“Around the world, it’s the era of easy money, hard regulation and slow growth. Central banks have made dollars, euros and yen plentiful, but central governments have restrained businesses from putting that money to its most efficient use. Why take a chance trying to create a new product – and persuading the world’s bureaucracies to tolerate it – when you can buy an existing one?”, The Wall Street Journal Editorial Board, May 8, 2015
The Deal-Maker’s Economy
Abundant money goes to financial engineering, rather than investment.
Photo: Getty Images
The U.S. economy reported a 1.9% drop in productivity in the first quarter of the year, underscoring the trend of historically slow productivity growth in the current recovery. The slowdown isn’t entirely understood, but one certain cause is slower than usual business investment. Money that could go to wealth-creating innovations is going instead to financial deal-making.
Companies have announced more than $1.3 trillion of mergers and acquisitions world-wide so far this year, a surge of 23% from the same period last year and the most since the financial crisis. It’s not irrational exuberance that’s driving many of today’s deals—just the opposite. With fewer opportunities for growth but plenty of credit available to fund deals, mergers are often the most sensible way for a company to expand.
Around the world, it’s the era of easy money, hard regulation and slow growth. Central banks have made dollars, euros and yen plentiful, but central governments have restrained businesses from putting that money to its most efficient use. Why take a chance trying to create a new product—and persuading the world’s bureaucracies to tolerate it—when you can buy an existing one?
In the U.S., the combination of loose monetary policy and restrictive government has created one of the great ironies of the Obama era. The labor-force participation rate of 62.7% persists at a 1978 level, and Americans who have jobs see little wage growth. But it’s a boom time for the Wall Streeters Mr. Obama vilifies, especially the attorneys and financiers who arrange corporate mergers.
Small companies are also struggling to find new customers and markets. A recent survey from the National Federation of Independent Business shows that the availability of credit is not the problem; business owners aren’t borrowing because they don’t know what to do with the money. Merely 5% of business owners reported that all their credit needs weren’t met. NFIB says that interest “rates are low, but prospects for putting borrowed money profitably to work have not improved enough to induce owners to step up their borrowing and spending.”
It is the story of this era. The Kauffman Foundation, which tracks new businesses, says its data show 2013 was “the second consecutive year to show an entrepreneurial activity decline in the United States.” Being an entrepreneur always takes guts. It takes special courage during an Administration that has twice set the annual record by issuing more than 81,000 pages of regulations.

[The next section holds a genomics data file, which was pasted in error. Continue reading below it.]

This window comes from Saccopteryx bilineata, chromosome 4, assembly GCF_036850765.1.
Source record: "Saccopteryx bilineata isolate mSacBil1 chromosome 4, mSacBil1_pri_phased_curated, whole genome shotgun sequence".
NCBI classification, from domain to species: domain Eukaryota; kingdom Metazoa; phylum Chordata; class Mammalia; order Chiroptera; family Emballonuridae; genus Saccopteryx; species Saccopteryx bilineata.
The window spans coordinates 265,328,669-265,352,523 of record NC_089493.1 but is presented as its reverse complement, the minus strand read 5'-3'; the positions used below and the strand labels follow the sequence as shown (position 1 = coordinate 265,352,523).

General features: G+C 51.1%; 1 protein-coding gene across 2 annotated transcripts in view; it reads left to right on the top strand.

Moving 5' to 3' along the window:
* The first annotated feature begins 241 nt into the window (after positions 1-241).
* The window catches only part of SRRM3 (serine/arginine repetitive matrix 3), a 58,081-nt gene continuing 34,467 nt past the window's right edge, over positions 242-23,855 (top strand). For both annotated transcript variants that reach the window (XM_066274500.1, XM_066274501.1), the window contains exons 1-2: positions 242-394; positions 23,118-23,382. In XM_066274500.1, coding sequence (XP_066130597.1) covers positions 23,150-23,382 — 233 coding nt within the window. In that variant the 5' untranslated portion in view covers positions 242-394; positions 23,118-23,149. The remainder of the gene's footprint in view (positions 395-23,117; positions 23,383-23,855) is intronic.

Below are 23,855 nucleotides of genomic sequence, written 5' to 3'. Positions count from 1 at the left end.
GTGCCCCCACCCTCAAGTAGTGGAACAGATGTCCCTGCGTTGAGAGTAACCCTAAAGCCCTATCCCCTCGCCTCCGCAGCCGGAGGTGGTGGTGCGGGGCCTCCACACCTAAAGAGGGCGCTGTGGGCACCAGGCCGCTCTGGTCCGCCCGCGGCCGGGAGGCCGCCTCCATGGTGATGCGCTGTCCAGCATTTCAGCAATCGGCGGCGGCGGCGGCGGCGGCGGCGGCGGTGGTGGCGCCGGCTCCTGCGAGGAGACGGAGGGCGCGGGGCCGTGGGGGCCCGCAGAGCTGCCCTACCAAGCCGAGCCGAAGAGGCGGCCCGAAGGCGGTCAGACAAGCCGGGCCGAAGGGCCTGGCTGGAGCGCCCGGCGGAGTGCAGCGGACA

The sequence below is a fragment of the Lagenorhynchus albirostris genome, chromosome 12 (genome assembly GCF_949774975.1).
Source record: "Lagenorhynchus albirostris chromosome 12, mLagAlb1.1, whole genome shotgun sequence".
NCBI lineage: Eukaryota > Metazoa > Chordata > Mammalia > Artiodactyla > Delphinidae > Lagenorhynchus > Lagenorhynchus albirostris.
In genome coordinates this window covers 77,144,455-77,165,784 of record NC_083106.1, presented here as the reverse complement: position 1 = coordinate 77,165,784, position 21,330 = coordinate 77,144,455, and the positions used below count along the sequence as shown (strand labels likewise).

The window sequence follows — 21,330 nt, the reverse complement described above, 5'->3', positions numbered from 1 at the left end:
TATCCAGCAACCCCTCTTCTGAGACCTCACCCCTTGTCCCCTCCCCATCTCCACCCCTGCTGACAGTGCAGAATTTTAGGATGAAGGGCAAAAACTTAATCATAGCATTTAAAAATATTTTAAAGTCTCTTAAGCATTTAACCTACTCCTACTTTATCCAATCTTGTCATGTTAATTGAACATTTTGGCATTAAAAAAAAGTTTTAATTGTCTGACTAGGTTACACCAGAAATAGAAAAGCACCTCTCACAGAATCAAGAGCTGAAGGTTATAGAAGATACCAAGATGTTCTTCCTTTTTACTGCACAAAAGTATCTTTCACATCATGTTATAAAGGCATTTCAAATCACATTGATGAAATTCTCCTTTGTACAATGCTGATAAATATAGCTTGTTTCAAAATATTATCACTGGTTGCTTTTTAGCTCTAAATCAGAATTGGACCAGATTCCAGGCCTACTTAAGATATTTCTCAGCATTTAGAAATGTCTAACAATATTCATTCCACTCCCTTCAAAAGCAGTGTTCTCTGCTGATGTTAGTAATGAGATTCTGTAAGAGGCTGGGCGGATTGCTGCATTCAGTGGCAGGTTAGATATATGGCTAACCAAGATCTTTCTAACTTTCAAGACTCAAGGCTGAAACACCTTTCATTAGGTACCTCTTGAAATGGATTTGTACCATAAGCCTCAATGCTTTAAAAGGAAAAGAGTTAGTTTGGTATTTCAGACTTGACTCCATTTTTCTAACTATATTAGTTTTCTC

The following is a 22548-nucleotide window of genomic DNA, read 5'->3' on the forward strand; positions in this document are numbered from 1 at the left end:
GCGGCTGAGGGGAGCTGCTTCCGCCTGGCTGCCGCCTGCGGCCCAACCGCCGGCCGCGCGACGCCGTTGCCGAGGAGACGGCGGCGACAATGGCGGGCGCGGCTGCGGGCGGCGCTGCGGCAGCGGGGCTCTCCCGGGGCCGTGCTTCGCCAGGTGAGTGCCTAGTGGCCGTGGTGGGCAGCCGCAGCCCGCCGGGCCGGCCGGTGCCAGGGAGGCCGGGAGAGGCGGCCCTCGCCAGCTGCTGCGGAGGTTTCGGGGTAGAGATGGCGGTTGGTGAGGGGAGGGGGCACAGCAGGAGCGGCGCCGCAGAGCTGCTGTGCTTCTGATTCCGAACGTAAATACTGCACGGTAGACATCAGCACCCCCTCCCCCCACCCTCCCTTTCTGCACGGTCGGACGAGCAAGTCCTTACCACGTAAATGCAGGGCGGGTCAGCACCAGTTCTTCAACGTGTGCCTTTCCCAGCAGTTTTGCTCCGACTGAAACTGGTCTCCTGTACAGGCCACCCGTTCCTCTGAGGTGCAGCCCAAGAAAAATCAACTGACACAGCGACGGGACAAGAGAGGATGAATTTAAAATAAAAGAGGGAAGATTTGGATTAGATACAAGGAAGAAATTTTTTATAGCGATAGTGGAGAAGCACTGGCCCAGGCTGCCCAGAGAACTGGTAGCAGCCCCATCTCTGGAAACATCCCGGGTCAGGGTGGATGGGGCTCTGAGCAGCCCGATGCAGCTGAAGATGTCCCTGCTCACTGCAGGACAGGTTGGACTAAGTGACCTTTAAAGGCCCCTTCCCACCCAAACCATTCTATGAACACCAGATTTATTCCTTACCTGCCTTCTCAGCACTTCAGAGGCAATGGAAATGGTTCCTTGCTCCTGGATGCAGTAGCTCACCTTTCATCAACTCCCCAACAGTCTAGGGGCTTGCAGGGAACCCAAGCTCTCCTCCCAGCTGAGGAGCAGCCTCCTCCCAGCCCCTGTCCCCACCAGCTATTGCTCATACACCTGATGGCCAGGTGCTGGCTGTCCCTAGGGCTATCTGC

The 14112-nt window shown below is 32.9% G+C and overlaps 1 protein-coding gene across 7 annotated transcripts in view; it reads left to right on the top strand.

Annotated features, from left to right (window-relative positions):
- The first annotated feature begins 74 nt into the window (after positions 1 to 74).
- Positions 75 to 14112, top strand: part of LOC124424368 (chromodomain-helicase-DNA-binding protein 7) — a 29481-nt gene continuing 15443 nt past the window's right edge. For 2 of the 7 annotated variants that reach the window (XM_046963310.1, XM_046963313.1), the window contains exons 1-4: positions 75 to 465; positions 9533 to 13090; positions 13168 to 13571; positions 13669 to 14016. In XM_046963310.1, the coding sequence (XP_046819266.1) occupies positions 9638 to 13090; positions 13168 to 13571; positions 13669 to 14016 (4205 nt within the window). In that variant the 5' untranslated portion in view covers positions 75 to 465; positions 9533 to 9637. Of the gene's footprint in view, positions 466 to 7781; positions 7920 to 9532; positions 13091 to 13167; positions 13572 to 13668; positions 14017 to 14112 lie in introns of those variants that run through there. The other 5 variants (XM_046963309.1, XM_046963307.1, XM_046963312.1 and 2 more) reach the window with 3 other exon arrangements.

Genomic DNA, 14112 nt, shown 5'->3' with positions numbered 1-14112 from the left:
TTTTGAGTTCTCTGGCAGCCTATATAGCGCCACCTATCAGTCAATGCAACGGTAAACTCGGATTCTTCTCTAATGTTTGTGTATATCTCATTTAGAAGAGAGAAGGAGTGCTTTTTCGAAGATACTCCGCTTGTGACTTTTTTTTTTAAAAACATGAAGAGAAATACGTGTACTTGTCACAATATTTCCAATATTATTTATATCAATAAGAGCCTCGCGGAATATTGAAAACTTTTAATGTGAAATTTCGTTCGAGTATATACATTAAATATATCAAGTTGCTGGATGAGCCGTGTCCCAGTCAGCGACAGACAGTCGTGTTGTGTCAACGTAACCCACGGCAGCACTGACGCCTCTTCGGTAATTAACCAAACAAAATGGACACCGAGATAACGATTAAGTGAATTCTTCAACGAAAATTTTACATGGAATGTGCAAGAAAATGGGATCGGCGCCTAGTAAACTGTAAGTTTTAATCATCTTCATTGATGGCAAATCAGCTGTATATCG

But you wouldn’t know the challenges of the overall economy by observing the financial economy. The boom in corporate mergers has investment banks reporting surging advisory revenue. Dealogic reports that, world-wide, markets posted the best first quarter ever for equity capital deals, with initial public offerings, secondary stock sales and convertible bond offerings up 27% from the same period last year. Corporate debt issuance remains robust.
What are companies doing with all the money they raise? Not necessarily funding future prosperity. A recent note from Strategas Research Partners points out that much of the money flowing into companies in recent years was directed to “financial, rather than economic, risk-taking.” Strategas says that as of the end of last year the dollar volume of stock buybacks had soared 287% since the post-crisis low and the value of mergers and acquisitions was up 179%.
Senator Elizabeth Warren and others on the left want to blame all this on the companies. But what she doesn’t understand is that this is a perfectly rational market response to the sheer weight of the Obama regulatory apparatus that punishes innovation and risk-taking. The progressive urge is to command businesses to make more investments, but if there’s an opportunity, no one needs to be commanded to exploit it. Washington simply needs to allow it.
Capital expenditures support business expansion. In the U.S. they shrank in the first quarter by 3.4%, according to the Commerce Department’s measure of nonresidential private fixed investment. Such investment is needed not only to create new productive capacity, but to replace assets that are worn-out and obsolete. A separate Commerce measure, tracking net investment—meaning new investment minus the capital assets that are consumed—shows that even in an era of easy money, American businesses aren’t eager to spend on expansion.
Commerce has data through 2013 for this statistic. And in constant dollars, over the first five years of the Obama Administration net private nonresidential fixed investment was the lowest since the mid-1990s when the economy was much smaller. Even near-zero interest rates haven’t been able to offset ObamaCare, Dodd-Frank, new EPA emissions rules, the highest corporate tax rate in the developed world, and myriad other threats from Washington.
This White House has offered an abundance of taxpayer-funded stimulus plans. But the only true and lasting economic stimulus is one that gives people a reason to invest their own money. That will require a sharp reduction in the regulatory and tax burden that continues to inhibit business activity. Workers far from Wall Street desperately need relief.